Forum for Science, Industry and Business

Sponsored by:     3M 
Search our Site:

 

Limitations of charcoal as an effective carbon sink

02.05.2008
There has been greatly increasing attention given to the potential of ‘biochar’, or charcoal made from biological tissues (e.g. wood) to serve as a long term sink of carbon in the soil.

This is because charcoal is carbon-rich and breaks down extremely slowly, persisting in soil for thousands of years. This has led to the suggestion being seriously considered by policy makers worldwide that biochar could be produced in large quantities and stored in soils. This would in turn increase ecosystem carbon sequestration, and thereby counteract human induced increases in carbon-based greenhouse gases and help combat global warming.

However, a new study by Professors David Wardle, Marie-Charlotte Nilsson and Olle Zackrisson at SLU, the Swedish University of Agricultural Sciences, in Umeå, scheduled to appear in this Friday’s issue of the prestigious journal Science, suggests that these supposed benefits of biochar may be somewhat overstated. In their study, charcoal was prepared and mixed with forest soil, and left in the soil in each of three contrasting forest stands in northern Sweden for ten years.

They found that when charcoal was mixed into humus, there was a substantial increase in soil microorganisms (bacteria and fungi). These microbes carry out decomposition of organic matter (carbon) in the soil, and consistent with this, they found that charcoal caused greatly increased losses of native soil organic matter, and soil carbon, for each of the three forest stands. Much of this lost soil carbon would be released as carbon dioxide, a greenhouse gas. Therefore, while it is true that charcoal represents a long term sink of carbon because of its persistence, this effect is at least partially offset by the capacity of charcoal to greatly promote the loss of that carbon already present in the soil.

The study finds that the supposed benefits of biochar in increasing ecosystem carbon storage may be overstated, at least for boreal forest soils. The effect of biochar on the loss of carbon already in the soil needs to be better understood before it can be effectively applied as a tool to mitigate human-induced increases in carbon-based greenhouse gases.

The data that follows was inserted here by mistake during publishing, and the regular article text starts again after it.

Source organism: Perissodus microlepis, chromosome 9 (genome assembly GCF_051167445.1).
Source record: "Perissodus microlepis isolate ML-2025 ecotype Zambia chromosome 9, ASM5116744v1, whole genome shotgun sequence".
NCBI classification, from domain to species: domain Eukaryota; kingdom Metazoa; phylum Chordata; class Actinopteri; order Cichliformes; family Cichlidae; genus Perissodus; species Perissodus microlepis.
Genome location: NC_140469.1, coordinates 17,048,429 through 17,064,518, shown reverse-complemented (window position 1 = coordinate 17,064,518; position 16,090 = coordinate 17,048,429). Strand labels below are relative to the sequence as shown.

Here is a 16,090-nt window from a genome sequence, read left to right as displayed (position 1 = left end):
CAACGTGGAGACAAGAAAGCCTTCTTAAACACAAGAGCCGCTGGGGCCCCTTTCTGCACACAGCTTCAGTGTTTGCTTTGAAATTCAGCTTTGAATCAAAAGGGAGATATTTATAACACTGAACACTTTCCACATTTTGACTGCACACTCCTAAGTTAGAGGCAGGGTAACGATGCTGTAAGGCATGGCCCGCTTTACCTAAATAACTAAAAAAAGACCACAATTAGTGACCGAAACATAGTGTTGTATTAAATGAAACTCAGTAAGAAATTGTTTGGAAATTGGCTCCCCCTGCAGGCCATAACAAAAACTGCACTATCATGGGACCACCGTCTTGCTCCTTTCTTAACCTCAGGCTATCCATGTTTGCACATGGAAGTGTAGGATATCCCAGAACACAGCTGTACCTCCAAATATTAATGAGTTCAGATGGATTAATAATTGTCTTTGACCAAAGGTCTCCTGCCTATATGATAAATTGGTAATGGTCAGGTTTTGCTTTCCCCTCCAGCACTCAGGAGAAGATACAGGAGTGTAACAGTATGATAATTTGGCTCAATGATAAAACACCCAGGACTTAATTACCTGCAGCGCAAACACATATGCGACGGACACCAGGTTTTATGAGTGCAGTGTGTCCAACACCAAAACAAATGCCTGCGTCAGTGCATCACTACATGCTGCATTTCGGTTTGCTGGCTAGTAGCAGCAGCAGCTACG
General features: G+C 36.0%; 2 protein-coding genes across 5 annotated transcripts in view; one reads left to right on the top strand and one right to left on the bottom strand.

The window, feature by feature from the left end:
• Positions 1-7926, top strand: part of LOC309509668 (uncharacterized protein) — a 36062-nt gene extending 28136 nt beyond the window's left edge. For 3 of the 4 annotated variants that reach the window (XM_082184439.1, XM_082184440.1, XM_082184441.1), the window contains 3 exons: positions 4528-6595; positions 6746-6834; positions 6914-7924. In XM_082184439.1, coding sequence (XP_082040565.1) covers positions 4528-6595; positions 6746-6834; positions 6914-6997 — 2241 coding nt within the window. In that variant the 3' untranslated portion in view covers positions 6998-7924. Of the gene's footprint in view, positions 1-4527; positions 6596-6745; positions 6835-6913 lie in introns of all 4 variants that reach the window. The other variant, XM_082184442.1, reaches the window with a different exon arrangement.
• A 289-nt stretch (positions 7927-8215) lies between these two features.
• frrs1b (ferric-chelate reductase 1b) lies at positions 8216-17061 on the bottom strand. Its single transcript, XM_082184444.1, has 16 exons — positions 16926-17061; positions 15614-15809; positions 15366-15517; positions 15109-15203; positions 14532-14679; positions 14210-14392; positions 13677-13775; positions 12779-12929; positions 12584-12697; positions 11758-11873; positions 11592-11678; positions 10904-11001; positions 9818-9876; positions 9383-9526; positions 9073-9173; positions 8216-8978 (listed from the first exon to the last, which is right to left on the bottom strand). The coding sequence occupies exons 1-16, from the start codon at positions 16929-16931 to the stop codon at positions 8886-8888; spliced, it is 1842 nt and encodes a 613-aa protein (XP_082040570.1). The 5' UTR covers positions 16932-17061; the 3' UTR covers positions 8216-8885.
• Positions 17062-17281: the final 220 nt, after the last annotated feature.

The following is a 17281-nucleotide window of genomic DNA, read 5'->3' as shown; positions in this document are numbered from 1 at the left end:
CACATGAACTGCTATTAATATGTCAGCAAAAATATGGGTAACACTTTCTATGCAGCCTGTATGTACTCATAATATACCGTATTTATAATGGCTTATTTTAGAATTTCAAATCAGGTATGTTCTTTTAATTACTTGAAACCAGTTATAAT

Sven-Olov Bylund | alfa
Further information:
http://www.sciencemag.org/cgi/content/abstract/320/5876/629

More articles from Agricultural and Forestry Science:

nachricht New 3-D model predicts best planting practices for farmers
26.06.2017 | Carl R. Woese Institute for Genomic Biology, University of Illinois at Urbana-Champaign

nachricht Fighting a destructive crop disease with mathematics
21.06.2017 | University of Cambridge

All articles from Agricultural and Forestry Science >>>

The most recent press releases about innovation >>>

Die letzten 5 Focus-News des innovations-reports im Überblick:

Im Focus: Can we see monkeys from space? Emerging technologies to map biodiversity

An international team of scientists has proposed a new multi-disciplinary approach in which an array of new technologies will allow us to map biodiversity and the risks that wildlife is facing at the scale of whole landscapes. The findings are published in Nature Ecology and Evolution. This international research is led by the Kunming Institute of Zoology from China, University of East Anglia, University of Leicester and the Leibniz Institute for Zoo and Wildlife Research.